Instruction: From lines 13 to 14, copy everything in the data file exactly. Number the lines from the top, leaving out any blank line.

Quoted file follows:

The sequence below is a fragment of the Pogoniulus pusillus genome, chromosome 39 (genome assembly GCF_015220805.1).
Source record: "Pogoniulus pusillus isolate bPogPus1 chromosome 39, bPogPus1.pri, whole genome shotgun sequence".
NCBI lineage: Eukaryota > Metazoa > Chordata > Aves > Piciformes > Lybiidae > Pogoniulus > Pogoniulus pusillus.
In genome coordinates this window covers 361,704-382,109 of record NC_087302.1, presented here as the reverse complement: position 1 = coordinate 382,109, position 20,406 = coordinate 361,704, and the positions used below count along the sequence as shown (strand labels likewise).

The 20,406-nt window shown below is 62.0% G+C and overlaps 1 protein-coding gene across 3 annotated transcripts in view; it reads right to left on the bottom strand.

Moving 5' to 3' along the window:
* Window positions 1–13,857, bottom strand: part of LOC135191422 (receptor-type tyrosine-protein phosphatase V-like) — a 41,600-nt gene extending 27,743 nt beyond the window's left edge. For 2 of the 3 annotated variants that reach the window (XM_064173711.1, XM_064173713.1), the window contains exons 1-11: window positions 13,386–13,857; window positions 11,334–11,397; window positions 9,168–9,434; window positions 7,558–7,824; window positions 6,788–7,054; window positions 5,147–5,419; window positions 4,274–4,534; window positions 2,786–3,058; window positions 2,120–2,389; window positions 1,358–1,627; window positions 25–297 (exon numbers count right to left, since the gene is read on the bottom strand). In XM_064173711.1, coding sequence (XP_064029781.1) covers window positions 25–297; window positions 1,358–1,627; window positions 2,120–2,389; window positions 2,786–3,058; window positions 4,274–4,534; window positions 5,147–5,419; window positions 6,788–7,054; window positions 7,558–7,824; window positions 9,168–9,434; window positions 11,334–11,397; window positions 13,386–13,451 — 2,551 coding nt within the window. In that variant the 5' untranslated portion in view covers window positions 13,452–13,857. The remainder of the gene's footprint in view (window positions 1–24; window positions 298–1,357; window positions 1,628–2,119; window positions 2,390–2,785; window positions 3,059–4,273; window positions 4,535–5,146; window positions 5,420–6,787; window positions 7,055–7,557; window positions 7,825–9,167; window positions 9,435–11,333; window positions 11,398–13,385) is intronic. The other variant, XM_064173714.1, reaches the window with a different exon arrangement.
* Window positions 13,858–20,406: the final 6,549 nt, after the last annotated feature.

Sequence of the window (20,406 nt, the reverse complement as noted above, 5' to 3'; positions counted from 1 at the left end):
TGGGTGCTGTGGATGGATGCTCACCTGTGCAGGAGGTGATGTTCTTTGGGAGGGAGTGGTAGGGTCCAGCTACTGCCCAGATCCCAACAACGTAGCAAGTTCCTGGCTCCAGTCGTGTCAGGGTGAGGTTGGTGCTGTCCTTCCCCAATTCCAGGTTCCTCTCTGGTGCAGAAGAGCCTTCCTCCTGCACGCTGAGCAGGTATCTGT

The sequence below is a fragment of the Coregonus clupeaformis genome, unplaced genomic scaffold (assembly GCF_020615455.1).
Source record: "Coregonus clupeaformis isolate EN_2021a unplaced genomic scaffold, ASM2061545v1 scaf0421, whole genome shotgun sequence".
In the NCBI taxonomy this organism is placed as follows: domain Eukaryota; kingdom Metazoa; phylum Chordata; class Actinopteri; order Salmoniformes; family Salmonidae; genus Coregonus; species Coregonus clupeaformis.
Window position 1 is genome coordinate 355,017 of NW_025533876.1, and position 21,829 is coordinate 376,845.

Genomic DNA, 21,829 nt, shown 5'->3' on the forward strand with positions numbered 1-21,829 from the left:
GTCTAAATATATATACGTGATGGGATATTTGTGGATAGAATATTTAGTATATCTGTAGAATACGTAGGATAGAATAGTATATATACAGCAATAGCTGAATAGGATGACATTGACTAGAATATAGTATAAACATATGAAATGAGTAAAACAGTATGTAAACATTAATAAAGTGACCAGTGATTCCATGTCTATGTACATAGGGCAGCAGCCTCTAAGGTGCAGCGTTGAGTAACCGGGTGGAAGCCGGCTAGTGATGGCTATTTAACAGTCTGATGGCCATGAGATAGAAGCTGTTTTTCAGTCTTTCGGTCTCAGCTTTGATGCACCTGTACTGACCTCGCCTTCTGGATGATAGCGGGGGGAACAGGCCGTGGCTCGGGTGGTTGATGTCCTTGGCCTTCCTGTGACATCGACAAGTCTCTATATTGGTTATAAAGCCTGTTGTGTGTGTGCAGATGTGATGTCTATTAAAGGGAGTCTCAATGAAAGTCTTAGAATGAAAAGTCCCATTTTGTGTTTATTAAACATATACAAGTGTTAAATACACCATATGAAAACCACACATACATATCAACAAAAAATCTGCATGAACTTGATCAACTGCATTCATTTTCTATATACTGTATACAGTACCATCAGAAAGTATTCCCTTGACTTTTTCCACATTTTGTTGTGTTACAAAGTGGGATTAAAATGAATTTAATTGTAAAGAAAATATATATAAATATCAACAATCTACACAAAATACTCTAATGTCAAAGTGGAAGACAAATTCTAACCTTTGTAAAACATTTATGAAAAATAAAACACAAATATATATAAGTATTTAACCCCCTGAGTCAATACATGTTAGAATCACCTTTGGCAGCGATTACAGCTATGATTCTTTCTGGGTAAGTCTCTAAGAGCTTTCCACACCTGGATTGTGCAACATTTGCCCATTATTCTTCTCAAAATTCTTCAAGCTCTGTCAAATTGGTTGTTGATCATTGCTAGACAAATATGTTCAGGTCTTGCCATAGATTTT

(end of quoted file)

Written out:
In the NCBI taxonomy this organism is placed as follows: domain Eukaryota; kingdom Metazoa; phylum Chordata; class Actinopteri; order Salmoniformes; family Salmonidae; genus Coregonus; species Coregonus clupeaformis.
Window position 1 is genome coordinate 355,017 of NW_025533876.1, and position 21,829 is coordinate 376,845.